Graham Reid | | <1 min read
Given the critical acclaim rightly accorded his last album Edin, you might have thought this follow-up by the prolific Auckland-based singer-songwriter would have been widely reviewed, but it seems to have slipped out with little fanfare.
Possibly there are two problems at work: McClaney is highly prolific (I have half a dozen albums under his name or with Gramsci) and this one arrived just before Christmas.
I wouldn't like to think there was a third issue: that these are very quiet solo acoustic songs and so don't thrust themselves at listeners/reviewers.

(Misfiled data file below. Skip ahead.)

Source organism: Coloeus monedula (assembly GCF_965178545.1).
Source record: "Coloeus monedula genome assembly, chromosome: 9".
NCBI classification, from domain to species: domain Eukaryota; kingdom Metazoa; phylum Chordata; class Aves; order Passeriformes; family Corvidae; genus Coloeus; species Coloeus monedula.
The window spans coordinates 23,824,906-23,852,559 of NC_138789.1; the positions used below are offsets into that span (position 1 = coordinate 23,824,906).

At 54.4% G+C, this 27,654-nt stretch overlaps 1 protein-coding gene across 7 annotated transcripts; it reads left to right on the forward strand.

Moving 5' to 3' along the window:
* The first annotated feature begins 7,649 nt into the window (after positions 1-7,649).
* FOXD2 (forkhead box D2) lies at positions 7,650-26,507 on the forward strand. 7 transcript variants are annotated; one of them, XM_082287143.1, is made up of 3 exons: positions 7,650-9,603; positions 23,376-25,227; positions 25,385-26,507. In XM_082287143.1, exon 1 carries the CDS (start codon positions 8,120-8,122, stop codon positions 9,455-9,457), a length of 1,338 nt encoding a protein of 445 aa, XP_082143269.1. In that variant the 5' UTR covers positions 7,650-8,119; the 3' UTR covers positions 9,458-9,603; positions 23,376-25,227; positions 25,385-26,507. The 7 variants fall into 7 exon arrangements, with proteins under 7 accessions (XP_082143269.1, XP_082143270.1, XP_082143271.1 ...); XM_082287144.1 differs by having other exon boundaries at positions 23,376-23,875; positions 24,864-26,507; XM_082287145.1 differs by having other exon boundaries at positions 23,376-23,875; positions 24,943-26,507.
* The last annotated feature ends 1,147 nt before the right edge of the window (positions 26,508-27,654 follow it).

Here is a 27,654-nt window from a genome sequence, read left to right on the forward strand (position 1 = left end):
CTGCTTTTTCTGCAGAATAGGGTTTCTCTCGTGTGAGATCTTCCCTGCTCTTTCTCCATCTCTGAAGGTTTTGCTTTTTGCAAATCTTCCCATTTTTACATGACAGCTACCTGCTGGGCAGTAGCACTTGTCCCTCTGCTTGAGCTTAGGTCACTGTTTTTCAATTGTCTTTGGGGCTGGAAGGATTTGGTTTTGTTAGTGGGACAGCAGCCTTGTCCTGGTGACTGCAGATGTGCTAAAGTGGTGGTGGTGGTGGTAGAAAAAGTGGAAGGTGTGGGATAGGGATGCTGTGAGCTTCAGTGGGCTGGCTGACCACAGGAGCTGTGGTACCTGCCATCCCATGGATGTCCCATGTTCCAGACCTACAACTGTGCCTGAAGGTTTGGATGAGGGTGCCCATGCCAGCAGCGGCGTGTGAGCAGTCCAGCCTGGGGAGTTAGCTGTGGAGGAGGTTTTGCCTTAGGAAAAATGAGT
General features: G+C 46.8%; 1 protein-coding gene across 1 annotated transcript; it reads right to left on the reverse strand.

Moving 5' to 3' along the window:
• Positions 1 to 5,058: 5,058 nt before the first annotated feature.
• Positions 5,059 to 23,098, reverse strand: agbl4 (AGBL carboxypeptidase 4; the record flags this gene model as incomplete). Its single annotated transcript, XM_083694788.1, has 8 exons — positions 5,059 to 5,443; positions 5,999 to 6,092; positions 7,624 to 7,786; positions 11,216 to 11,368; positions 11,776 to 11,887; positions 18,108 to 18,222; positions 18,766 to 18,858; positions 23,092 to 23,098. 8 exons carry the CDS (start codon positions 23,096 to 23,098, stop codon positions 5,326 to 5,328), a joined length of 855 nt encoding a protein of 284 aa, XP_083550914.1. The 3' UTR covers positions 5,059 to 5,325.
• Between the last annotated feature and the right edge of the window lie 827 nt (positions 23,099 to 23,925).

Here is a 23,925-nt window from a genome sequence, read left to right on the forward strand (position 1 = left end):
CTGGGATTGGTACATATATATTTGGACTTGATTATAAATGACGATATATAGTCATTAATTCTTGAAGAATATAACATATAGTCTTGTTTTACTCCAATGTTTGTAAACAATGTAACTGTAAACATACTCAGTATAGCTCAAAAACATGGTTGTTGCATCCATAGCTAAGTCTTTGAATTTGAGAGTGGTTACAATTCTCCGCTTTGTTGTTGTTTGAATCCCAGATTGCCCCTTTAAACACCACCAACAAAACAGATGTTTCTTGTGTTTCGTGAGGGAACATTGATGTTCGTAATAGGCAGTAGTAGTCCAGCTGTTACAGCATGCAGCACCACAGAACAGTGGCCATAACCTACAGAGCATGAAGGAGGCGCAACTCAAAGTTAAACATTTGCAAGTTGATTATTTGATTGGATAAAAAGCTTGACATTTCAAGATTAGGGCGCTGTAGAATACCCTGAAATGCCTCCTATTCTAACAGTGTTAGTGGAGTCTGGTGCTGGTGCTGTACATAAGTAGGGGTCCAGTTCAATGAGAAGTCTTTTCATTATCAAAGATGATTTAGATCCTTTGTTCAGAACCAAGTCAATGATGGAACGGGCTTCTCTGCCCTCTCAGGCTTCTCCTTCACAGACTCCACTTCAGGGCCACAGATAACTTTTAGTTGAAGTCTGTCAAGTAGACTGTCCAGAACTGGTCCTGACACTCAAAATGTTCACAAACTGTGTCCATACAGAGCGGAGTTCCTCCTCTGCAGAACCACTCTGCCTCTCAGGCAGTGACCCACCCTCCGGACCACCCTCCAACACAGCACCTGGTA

Recorded over two days in LA, these 12 songs find McLaney's supple and sensitive voice at its most intimate as he sings of love (mostly) in many forms. Only the somewhat arch lyrics by Douglas Wright to A Window in the Ache sound awkward (it must be hard to sing, "deoderise the joy") and the odd "hear the thousand silent sounds of breathing in and breathing out" don't quite gel -- but otherwise this hushed album full of delicate guitar work stands the equal of the best in McLaney's catalogue.
It seems a shame it is going largely unnoticed.